Podcasts are becoming a common source in academic writing. But since they’re not print sources, it might not be obvious how you cite them. To help out, we’ve prepared this post about citing a podcast in Harvard referencing.
Citing a Podcast in Harvard Referencing
Harvard referencing is a generic term for parenthetical author–date referencing. This means you give the author’s surname and date of publication in brackets in the text to cite it. For a podcast, this means giving the name of the main creator or presenter and the year of release:
For some, ISIS turned fantasy into reality (Callimachi, 2018).
Here, for example, we’re citing the Caliphate podcast by Rukmini Callimachi.
If you are quoting or citing a specific part of an episode, though, you may want to include a timestamp in the citation. For instance:
Neil Gaiman says writers need to work hard (Tennant, 2020, 00:36:39).
In the citation above, for instance, we’re referring to something from 36 minutes and 39 seconds into an episode of a podcast. And by giving this detail, we help readers to find the exact section we’ve cited.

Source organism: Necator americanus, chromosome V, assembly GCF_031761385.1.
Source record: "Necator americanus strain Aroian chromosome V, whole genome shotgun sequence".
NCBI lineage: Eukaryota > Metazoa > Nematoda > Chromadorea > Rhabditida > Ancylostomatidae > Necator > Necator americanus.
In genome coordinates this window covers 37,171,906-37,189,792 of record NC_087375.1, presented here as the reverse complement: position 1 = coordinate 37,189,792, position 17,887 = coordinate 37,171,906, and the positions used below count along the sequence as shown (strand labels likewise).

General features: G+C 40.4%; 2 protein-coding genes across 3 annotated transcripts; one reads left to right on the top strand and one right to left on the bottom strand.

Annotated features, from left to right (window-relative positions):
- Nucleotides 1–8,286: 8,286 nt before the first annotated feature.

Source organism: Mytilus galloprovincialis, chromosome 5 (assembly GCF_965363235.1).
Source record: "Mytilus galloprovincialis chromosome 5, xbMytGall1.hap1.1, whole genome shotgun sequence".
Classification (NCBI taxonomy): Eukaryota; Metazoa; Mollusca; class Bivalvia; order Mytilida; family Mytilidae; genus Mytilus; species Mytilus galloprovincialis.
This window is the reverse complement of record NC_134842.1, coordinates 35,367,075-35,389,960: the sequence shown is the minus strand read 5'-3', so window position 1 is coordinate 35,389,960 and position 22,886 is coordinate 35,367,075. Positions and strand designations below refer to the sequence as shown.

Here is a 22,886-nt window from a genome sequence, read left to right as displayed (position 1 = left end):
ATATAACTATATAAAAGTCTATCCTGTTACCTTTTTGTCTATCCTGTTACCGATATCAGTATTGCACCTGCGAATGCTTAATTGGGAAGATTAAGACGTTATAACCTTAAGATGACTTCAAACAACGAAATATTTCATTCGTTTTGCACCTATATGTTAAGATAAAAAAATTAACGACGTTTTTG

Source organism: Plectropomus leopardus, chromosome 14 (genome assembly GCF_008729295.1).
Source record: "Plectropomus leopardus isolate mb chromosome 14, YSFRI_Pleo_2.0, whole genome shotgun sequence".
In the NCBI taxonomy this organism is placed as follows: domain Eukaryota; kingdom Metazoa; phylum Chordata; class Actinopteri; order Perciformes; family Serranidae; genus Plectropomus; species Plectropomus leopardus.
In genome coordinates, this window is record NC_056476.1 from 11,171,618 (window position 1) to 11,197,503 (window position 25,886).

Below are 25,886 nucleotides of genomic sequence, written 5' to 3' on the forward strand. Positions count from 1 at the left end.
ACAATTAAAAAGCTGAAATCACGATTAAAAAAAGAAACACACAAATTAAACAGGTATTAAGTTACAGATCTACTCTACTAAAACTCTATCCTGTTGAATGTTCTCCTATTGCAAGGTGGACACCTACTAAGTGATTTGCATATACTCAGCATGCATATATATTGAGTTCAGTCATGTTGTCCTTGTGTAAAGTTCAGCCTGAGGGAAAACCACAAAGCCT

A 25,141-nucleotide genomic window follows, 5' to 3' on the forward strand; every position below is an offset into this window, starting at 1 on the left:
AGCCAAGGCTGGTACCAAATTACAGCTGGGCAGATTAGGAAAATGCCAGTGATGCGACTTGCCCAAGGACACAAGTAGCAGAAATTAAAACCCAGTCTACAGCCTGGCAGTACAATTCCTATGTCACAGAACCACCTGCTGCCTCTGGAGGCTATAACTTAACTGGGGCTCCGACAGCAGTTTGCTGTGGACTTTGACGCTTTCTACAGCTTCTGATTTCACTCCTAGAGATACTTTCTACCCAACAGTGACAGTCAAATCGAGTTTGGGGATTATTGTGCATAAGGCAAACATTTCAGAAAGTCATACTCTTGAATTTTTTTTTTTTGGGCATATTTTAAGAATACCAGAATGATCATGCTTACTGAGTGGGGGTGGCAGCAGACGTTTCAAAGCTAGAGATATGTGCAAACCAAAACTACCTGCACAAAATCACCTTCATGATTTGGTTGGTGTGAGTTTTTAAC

Adding a Podcast to a Harvard Reference List
If you cite a podcast in the main text of your work, you’ll need to include it in your reference list. And the format for a podcast here is:
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Surname, Initial(s). (Year of release) “Title of Podcast Episode,” Title of Podcast, Host Site [Podcast]. Date of release. Available at URL (Accessed date).
You can see examples of how this would look below:
Callimachi, R. (2018) “Chapter Three: The Arrival,” The Caliphate, The New York Times [Podcast]. May 3. Available at https://www.nytimes.com/interactive/2018/podcasts/caliphate-isis-rukmini-callimachi.html (Accessed October 20, 2020).
Tennant, D. (2020) “Neil Gaiman,” David Tennant Does a Podcast with…, Apple Podcasts [Podcast]. October 13. Available at https://podcasts.apple.com/gb/podcast/david-tennant-does-a-podcast-with/id1450005207?mt=2 (Accessed October 19, 2020).
Harvard Variations and Proofreading
Harvard referencing is a style rather than a unified system. And this means there are many versions! We’ve used the Open University’s version as a basis for this post, but remember to check your own institution’s style guide.
And if you need any help making sure your references are clear and consistent, our academic proofreaders can help. Why not submit a 500-word trial document today and find out what we do for free?